The cola major expands its portfolio of healthy foods under brands Tropicana and Quaker Oats, looks to bring down its sugar addiction.
PepsiCo India is pushing its global health and nutrition agenda further in India with a set of new products crafted to suit the local palate.
Its move comes just a few months after global chairperson and CEO Indra Nooyi announced that the company would continue its commitment to transforming the food and beverage portfolio and work towards a more sustainable future.
With its new launches, the Indian arm of the cola giant is looking to keep its global promise without compromising on local tastes.
PepsiCo India has launched fortified fruit juices under Tropicana and breakfast variants under the Quaker Oats banner. While these products align the local operations with the corporation’s global promise, they are also geared to meet local tastes.
The company says it wants the brands to leverage global expertise and still stay relevant for local consumers.
Interestingly, the company has launched its juice label via e-commerce portals for the first one-and-a-half months.
PepsiCo says the new products signal the launch of new platforms that will eventually enhance the nutritional value of the company’s foods portfolio under Tropicana and Quaker Oats.
Currently, Tropicana and Quaker together contribute less than 20 percent to the complete PepsiCo business. With the launch of the new ranges, the company expects a growth of 2.5 to three per cent in the numbers this year.
“We call these platforms because currently we are launching a few products but, going further, there will be many more products under these two. We hope to make this a substantial business for PepsiCo in the next three to five years,” said Deepika Warrier, vice president nutrition category, India region.
The first platform is under the Tropicana brand, which the company says has so far stood for healthy taste.
Now it is looking at positioning the brand as an essential nutrition provider for rushed lifestyles. For this the company has launched a fruit and vegetable fortified juice under the label ,Tropicana Essentials.
Over time, the label will stand for a range of functionally fortified juices.
Tropicana Essentials will see four new products under its platform in the next 18 months.
“The logic is that we go out and identify what we call are the macro and micro nutrition deficiencies in India. We want to address these deficiencies in a tasty and convenient format with a juice,” said Warrier.
The company says that the World Health Organisation recommends five to six servings of fruits and vegetables each day. The average Indian gets just three and half, which reduces further as customers grow older.
This deficiency in the typical diet of most urban Indians leads to tiredness and other mood-related problems.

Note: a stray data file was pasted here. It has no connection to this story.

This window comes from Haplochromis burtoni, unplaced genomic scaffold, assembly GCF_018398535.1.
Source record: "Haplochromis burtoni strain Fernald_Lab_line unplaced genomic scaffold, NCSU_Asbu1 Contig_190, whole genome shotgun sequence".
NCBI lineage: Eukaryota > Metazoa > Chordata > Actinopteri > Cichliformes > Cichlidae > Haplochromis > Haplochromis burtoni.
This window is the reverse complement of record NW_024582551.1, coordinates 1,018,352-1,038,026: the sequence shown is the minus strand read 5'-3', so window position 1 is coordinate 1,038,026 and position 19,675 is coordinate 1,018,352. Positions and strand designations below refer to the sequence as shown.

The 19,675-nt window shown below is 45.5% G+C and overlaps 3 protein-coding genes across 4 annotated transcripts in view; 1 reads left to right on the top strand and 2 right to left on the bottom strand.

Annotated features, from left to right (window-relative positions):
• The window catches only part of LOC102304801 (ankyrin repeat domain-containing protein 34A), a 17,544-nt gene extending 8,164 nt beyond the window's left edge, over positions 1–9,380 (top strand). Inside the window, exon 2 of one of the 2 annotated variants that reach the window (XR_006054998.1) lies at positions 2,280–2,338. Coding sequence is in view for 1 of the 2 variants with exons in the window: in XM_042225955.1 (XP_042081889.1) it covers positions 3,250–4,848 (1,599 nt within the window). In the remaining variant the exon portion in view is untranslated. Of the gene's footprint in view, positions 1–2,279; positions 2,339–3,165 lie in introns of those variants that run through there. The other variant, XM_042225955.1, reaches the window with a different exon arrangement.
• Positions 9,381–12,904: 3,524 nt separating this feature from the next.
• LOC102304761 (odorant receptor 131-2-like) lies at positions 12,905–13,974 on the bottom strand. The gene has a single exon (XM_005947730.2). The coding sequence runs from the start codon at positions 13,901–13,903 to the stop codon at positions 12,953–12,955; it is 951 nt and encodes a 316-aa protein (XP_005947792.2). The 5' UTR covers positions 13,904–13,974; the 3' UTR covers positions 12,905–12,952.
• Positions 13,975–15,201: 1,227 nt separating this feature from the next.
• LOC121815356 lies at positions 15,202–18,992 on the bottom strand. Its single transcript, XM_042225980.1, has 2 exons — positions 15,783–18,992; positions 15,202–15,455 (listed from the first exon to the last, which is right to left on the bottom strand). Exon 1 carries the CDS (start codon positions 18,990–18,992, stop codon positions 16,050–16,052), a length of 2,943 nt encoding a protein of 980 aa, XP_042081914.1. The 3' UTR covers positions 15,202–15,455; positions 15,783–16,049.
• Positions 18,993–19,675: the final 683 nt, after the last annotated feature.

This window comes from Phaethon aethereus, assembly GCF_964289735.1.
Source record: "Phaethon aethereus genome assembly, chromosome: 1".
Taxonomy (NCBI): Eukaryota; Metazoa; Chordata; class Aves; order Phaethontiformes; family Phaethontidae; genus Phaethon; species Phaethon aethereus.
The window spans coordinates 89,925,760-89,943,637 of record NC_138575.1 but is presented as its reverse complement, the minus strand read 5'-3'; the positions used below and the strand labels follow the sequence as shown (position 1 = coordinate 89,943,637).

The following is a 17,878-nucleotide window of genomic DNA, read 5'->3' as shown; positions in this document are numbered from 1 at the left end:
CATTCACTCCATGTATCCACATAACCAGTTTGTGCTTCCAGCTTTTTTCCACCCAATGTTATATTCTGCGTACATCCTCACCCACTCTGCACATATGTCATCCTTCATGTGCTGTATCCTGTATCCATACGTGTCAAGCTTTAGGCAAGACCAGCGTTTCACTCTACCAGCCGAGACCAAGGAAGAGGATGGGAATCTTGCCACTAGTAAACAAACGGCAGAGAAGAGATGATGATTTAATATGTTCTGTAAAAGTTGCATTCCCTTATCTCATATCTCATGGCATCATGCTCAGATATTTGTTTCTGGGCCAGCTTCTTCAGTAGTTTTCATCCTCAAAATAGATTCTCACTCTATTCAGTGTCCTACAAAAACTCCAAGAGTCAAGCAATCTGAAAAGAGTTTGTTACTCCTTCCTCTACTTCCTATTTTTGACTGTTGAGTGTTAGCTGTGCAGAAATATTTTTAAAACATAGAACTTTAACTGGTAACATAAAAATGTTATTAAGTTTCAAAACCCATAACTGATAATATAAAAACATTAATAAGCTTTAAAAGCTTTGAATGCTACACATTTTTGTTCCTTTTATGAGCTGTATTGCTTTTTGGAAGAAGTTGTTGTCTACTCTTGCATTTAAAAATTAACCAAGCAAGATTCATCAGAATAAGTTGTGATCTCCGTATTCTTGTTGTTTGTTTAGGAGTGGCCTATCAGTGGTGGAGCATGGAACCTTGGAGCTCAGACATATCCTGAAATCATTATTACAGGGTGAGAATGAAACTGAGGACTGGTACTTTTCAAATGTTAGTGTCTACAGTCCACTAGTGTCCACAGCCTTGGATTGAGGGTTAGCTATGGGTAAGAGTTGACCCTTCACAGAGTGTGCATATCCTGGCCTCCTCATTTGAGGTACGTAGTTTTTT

The company decided to exploit the online channel to reach out directly to consumers with their new offerings.
“E-commerce is the best way to go direct. It is a great platform to experiment on and get feedback very quickly. The data analytics are much better. Also, consumers here are the most experimental and (the medium lets) you go to the right consumers,” added Warrier, who has been with Pepsico for 17 years.
The second platform that the company has launched, Nutri Foods, is under the Quaker brand.
The company has planned to target popular breakfast cereals in India and fortify them with 40 to 60 per cent oats content.
“Take for example upma. When we make it at home, there is no wholegrain in it. With 50 to 60 per cent of oats in it, there are several benefits,” added Warrier. She says that, over the next few months, the brand will communicate its benefits in greater detail.
PepsiCo says that is objective for the Quaker brand was to use the winning formula it already had and tailor it to the taste preferences of local consumers. The idea is to offer options, “which are more nutritious and convenient and a quick power pack,” added Warrier.
It has launched oats dosas, idlis, upmas, khichdis in single-serve (Rs 15) and multi-serve packs (Rs 50).
Convenience, nutrition and variety are what customers want from their readymade foods according to industry experts. And the demand is only going to grow as consumers get more and more time-starved with rushed lifestyles.
“If you see the space, it is very tiny, the unpackaged to packaged ratio of the category (whole nutrition foods space) is just 25 per cent packaged. The room to convert from unpackaged and need for convenience is going to grow,” added Warrier.
Quaker has a huge market in south India, which explains its decision to start with breakfast variants that appeal more to southern consumers.
The company says it has seen a big change in the way consumers approach the foods segment in the time that it has spent in the country.
Apart from becoming more nutrition and convenience conscious, Warrier says, “There is a lot of awareness, a lot of do-it-yourself. Consumers look at labels, read the contents and look for advantages while at the same time want taste also.”
The changing attitudes of Indian consumers have led several brands to rethink their portfolios and communication strategies.
Competitors such as Britannia, MTR Foods among others have all changed their mandate to satisfy younger, on-the-go but healthy eaters, not just in the metros but also in the tier II and III towns.